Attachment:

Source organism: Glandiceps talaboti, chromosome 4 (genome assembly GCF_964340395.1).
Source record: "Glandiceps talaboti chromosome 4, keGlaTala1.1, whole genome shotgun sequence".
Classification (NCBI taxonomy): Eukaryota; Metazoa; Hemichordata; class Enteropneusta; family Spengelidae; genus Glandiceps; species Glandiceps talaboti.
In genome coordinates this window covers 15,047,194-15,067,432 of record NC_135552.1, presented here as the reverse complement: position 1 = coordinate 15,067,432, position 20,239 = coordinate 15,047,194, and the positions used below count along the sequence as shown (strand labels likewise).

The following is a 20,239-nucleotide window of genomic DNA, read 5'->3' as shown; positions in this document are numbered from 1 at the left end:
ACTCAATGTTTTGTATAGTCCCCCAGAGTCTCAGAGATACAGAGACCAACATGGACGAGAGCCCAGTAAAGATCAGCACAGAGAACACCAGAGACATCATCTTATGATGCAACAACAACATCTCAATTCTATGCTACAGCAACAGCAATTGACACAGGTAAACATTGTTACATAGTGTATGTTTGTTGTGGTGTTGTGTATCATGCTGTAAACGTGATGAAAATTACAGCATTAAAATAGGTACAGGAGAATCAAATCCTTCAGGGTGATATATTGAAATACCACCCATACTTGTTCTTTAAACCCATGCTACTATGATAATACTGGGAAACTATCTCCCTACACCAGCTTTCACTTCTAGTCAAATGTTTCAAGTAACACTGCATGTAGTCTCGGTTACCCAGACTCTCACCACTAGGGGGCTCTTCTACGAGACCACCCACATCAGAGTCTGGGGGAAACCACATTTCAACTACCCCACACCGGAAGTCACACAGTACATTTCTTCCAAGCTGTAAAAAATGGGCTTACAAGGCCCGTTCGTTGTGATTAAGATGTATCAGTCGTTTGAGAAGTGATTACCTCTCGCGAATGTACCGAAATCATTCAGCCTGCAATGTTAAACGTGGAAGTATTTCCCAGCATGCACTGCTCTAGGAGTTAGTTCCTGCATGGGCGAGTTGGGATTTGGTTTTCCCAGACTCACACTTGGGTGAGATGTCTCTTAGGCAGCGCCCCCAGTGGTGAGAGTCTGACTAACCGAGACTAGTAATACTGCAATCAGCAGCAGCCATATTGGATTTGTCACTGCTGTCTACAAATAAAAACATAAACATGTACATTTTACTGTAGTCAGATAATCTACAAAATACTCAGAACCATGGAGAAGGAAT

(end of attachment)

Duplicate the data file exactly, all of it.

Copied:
Source organism: Glandiceps talaboti, chromosome 4 (genome assembly GCF_964340395.1).
Source record: "Glandiceps talaboti chromosome 4, keGlaTala1.1, whole genome shotgun sequence".
Classification (NCBI taxonomy): Eukaryota; Metazoa; Hemichordata; class Enteropneusta; family Spengelidae; genus Glandiceps; species Glandiceps talaboti.
In genome coordinates this window covers 15,047,194-15,067,432 of record NC_135552.1, presented here as the reverse complement: position 1 = coordinate 15,067,432, position 20,239 = coordinate 15,047,194, and the positions used below count along the sequence as shown (strand labels likewise).

The following is a 20,239-nucleotide window of genomic DNA, read 5'->3' as shown; positions in this document are numbered from 1 at the left end:
ACTCAATGTTTTGTATAGTCCCCCAGAGTCTCAGAGATACAGAGACCAACATGGACGAGAGCCCAGTAAAGATCAGCACAGAGAACACCAGAGACATCATCTTATGATGCAACAACAACATCTCAATTCTATGCTACAGCAACAGCAATTGACACAGGTAAACATTGTTACATAGTGTATGTTTGTTGTGGTGTTGTGTATCATGCTGTAAACGTGATGAAAATTACAGCATTAAAATAGGTACAGGAGAATCAAATCCTTCAGGGTGATATATTGAAATACCACCCATACTTGTTCTTTAAACCCATGCTACTATGATAATACTGGGAAACTATCTCCCTACACCAGCTTTCACTTCTAGTCAAATGTTTCAAGTAACACTGCATGTAGTCTCGGTTACCCAGACTCTCACCACTAGGGGGCTCTTCTACGAGACCACCCACATCAGAGTCTGGGGGAAACCACATTTCAACTACCCCACACCGGAAGTCACACAGTACATTTCTTCCAAGCTGTAAAAAATGGGCTTACAAGGCCCGTTCGTTGTGATTAAGATGTATCAGTCGTTTGAGAAGTGATTACCTCTCGCGAATGTACCGAAATCATTCAGCCTGCAATGTTAAACGTGGAAGTATTTCCCAGCATGCACTGCTCTAGGAGTTAGTTCCTGCATGGGCGAGTTGGGATTTGGTTTTCCCAGACTCACACTTGGGTGAGATGTCTCTTAGGCAGCGCCCCCAGTGGTGAGAGTCTGACTAACCGAGACTAGTAATACTGCAATCAGCAGCAGCCATATTGGATTTGTCACTGCTGTCTACAAATAAAAACATAAACATGTACATTTTACTGTAGTCAGATAATCTACAAAATACTCAGAACCATGGAGAAGGAAT